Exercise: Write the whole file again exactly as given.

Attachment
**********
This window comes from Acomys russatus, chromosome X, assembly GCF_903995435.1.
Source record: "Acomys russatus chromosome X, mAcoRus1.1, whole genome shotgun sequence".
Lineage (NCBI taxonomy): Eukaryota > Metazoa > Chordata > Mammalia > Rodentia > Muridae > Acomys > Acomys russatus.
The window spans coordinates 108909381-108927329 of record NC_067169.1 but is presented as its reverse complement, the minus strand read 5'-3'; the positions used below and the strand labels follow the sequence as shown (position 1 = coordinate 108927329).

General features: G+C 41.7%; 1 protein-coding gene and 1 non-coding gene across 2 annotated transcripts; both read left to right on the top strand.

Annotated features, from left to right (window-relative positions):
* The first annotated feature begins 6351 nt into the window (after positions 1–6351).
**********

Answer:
This window comes from Acomys russatus, chromosome X, assembly GCF_903995435.1.
Source record: "Acomys russatus chromosome X, mAcoRus1.1, whole genome shotgun sequence".
Lineage (NCBI taxonomy): Eukaryota > Metazoa > Chordata > Mammalia > Rodentia > Muridae > Acomys > Acomys russatus.
The window spans coordinates 108909381-108927329 of record NC_067169.1 but is presented as its reverse complement, the minus strand read 5'-3'; the positions used below and the strand labels follow the sequence as shown (position 1 = coordinate 108927329).

General features: G+C 41.7%; 1 protein-coding gene and 1 non-coding gene across 2 annotated transcripts; both read left to right on the top strand.

Annotated features, from left to right (window-relative positions):
* The first annotated feature begins 6351 nt into the window (after positions 1–6351).